Qin's wars of unification were a series of military campaigns launched in the late 3rd century BC by the Qin state against the other six major Chinese states — Han, Zhao, Yan, Wei, Chu and Qi. During 247–221 BC, Qin emerged as one of the dominant powers of the very strong and powerful Seven Warring States.
King Wei of Qi, whose personal name was Tian Yinqi (田因齊), was the king of the northern Chinese state of Qi during the Warring States period, when Qi was one of the most powerful states in China. He reigned from 356 to 320 BC. or according to another source from 378 to 343 BC. He was the first ruler of Qi to style himself "king".
Marquess Cheng of Zhao was a ruler of the State of Zhao during the Warring States Period of Chinese history. Born Zhào Zhòng, he was the son of Marquess Jing of Zhao.
Pang Juan was an ancient Chinese military general of the Wei state during the Warring States period.
Tian Dan was a general and nobleman of the major state of Qi during the Warring States period of ancient China. He was known for a spectacular military tactic called "Fire Cattle Columns". After the kingdom was nearly destroyed under the rule of King Min of Qi, he helped regain its territory and restored the king's son. He later fought the Beidi nomads, either in the far north or in areas in or between the various northern Chinese states.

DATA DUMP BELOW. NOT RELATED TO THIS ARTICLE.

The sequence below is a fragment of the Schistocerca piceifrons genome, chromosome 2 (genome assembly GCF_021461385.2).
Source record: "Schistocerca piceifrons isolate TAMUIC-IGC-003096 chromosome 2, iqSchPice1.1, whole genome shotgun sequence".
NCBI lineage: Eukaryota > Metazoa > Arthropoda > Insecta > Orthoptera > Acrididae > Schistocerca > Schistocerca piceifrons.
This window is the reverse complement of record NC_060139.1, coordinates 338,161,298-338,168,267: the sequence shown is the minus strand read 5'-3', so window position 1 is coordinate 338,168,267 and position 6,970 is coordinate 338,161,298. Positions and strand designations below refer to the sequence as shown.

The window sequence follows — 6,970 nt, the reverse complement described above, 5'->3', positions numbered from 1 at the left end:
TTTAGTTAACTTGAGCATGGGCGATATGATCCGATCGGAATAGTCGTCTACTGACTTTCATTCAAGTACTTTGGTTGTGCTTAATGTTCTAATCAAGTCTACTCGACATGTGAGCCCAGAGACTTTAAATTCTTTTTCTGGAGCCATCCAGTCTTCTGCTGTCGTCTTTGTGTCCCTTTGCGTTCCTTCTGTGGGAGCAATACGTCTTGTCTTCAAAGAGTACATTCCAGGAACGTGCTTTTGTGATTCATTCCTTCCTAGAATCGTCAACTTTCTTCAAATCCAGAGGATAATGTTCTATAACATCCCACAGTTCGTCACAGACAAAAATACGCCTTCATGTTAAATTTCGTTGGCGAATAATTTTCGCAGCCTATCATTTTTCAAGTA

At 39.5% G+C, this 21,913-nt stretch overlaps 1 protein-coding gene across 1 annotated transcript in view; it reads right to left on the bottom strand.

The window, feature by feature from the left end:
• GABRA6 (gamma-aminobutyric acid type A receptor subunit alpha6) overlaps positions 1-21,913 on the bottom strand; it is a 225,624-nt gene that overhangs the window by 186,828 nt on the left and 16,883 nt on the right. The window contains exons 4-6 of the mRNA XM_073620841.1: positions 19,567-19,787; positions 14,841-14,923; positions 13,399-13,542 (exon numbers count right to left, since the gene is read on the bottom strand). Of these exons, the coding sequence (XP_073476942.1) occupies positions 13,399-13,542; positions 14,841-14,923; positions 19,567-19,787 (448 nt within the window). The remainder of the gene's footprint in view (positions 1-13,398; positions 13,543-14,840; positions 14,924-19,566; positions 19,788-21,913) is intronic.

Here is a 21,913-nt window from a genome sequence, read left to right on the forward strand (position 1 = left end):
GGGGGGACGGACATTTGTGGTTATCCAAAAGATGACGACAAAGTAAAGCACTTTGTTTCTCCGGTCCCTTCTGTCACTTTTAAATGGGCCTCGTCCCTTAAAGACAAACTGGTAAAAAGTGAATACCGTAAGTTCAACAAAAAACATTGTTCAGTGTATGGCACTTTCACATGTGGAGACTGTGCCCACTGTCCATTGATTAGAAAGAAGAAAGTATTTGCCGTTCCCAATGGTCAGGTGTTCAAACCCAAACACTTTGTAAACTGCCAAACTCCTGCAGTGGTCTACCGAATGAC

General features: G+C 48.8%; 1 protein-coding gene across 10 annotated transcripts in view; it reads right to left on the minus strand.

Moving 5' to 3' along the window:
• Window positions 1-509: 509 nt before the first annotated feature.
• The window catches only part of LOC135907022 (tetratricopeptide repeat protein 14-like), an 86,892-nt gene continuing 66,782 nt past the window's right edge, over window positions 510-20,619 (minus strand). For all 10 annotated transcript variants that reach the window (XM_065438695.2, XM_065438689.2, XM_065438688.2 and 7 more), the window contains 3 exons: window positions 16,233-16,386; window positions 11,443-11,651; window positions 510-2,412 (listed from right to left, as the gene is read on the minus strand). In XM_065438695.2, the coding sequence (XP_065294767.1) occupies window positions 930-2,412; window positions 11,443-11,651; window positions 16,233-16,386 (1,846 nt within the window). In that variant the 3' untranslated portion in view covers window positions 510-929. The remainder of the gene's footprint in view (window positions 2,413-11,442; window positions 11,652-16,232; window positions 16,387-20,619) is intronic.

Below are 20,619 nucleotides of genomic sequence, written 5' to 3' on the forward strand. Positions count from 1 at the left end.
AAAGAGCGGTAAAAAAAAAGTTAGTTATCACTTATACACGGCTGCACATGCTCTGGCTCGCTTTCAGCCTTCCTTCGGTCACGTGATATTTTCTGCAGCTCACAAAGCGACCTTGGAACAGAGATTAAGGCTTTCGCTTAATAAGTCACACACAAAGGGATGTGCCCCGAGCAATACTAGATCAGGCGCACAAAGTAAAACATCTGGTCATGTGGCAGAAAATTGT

Retainers in China from pre-Qin through Han times were a special social group, who lived as dependents under a noble, an officeholder, or a powerful landlord. They were designated binke,, shike, menke. Retainers stayed long-term at the house of their host, were fed by him, and obtained also many other benefits through him, such as money, reputation, social position, appreciation, and so on. In return, a retainer would have rendered certain services to his host. But he was free to come and go, and he could leave when he was not treated politely or when he disapproved of the behavior of his host.